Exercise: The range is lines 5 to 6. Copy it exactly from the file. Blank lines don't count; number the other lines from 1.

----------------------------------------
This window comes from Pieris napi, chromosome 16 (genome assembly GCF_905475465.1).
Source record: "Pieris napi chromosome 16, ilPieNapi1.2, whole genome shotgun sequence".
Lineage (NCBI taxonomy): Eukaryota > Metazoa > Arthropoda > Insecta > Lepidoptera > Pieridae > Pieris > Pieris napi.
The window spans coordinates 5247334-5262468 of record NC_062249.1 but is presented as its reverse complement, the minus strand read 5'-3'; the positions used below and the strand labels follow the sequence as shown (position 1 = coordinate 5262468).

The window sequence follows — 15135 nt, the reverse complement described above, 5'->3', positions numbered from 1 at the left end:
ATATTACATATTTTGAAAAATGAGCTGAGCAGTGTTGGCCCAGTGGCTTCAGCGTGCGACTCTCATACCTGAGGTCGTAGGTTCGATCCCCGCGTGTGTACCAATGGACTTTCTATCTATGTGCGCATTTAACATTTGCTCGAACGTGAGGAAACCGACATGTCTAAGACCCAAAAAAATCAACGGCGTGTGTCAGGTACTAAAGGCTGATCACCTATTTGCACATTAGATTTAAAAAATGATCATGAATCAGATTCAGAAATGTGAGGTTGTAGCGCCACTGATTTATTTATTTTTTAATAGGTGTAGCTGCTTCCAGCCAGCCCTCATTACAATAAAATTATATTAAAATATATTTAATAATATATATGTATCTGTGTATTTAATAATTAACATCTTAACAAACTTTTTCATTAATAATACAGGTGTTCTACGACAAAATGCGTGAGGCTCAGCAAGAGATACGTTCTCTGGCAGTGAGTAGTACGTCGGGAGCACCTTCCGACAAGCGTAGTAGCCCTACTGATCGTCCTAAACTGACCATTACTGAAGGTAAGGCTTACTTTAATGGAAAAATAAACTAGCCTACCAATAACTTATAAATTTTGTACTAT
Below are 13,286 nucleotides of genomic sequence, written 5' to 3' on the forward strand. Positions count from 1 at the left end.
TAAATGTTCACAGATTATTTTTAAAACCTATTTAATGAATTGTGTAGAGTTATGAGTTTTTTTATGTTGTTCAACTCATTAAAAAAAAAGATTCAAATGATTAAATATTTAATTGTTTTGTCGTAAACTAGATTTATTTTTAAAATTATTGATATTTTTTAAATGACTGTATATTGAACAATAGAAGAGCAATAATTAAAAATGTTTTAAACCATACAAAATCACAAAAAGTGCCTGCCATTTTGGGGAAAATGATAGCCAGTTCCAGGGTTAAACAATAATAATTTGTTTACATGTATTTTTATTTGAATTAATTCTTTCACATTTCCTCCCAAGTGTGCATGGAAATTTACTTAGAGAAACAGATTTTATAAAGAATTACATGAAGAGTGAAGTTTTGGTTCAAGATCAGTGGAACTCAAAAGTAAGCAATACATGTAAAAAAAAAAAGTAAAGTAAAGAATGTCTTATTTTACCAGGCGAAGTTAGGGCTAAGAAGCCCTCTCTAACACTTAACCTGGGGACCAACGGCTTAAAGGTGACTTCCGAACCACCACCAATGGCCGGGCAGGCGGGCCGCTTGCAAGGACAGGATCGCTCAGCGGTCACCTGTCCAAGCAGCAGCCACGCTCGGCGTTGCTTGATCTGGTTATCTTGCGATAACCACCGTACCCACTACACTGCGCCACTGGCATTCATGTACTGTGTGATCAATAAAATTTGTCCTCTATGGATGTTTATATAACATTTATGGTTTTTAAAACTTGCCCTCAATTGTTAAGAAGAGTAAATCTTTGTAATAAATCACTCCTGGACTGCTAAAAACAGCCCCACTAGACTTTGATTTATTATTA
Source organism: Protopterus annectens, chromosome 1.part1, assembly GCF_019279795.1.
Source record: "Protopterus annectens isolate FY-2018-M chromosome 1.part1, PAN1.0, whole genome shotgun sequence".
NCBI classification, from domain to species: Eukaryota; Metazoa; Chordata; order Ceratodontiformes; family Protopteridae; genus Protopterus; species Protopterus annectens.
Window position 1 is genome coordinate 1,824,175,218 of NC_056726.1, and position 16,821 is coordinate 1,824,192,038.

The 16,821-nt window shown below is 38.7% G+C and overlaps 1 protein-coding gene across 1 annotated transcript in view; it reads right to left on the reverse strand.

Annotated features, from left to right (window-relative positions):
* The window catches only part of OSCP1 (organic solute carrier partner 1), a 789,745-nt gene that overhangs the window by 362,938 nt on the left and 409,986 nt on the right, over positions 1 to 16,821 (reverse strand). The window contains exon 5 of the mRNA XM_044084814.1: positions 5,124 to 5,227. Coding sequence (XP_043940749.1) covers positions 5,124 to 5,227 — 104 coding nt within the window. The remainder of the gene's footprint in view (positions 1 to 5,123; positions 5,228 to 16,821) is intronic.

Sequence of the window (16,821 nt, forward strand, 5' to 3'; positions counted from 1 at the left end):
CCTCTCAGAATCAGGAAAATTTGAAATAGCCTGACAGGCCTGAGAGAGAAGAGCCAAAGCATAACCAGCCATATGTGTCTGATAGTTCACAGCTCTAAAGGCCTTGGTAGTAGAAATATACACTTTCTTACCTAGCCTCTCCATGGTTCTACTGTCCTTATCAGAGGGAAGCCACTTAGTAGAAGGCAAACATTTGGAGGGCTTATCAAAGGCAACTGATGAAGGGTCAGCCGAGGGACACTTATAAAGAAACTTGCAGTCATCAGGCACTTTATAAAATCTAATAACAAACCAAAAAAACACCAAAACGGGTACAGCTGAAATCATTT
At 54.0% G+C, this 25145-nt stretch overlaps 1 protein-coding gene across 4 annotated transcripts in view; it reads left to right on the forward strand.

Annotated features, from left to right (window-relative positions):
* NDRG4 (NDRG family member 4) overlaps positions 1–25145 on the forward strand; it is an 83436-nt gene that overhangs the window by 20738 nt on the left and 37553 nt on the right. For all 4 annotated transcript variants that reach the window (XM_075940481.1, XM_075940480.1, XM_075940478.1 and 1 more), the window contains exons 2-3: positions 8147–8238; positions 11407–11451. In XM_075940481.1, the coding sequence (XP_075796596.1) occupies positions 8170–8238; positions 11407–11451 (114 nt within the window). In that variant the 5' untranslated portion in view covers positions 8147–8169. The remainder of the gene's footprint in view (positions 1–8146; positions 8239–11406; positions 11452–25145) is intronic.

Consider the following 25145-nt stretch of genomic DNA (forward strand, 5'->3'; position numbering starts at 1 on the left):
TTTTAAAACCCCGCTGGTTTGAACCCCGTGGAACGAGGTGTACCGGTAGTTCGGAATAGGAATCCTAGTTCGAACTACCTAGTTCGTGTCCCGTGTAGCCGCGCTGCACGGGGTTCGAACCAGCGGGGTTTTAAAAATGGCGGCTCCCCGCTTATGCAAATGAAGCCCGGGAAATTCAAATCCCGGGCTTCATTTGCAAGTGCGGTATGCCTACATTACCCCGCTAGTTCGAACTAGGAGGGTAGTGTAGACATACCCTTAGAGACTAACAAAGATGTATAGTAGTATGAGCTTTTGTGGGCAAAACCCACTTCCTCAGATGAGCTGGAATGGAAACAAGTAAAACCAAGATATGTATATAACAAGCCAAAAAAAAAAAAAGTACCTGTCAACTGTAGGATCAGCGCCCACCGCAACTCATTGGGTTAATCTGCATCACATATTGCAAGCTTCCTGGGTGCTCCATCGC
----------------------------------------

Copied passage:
The window sequence follows — 15135 nt, the reverse complement described above, 5'->3', positions numbered from 1 at the left end:
ATATTACATATTTTGAAAAATGAGCTGAGCAGTGTTGGCCCAGTGGCTTCAGCGTGCGACTCTCATACCTGAGGTCGTAGGTTCGATCCCCGCGTGTGTACCAATGGACTTTCTATCTATGTGCGCATTTAACATTTGCTCGAACGTGAGGAAACCGACATGTCTAAGACCCAAAAAAATCAACGGCGTGTGTCAGGTACTAAAGGCTGATCACCTATTTGCACATTAGATTTAAAAAATGATCATGAATCAGATTCAGAAATGTGAGGTTGTAGCGCCACTGATTTATTTATTTTTTAATAGGTGTAGCTGCTTCCAGCCAGCCCTCATTACAATAAAATTATATTAAAATATATTTAATAATATATATGTATCTGTGTATTTAATAATTAACATCTTAACAAACTTTTTCATTAATAATACAGGTGTTCTACGACAAAATGCGTGAGGCTCAGCAAGAGATACGTTCTCTGGCAGTGAGTAGTACGTCGGGAGCACCTTCCGACAAGCGTAGTAGCCCTACTGATCGTCCTAAACTGACCATTACTGAAGGTAAGGCTTACTTTAATGGAAAAATAAACTAGCCTACCAATAACTTATAAATTTTGTACTAT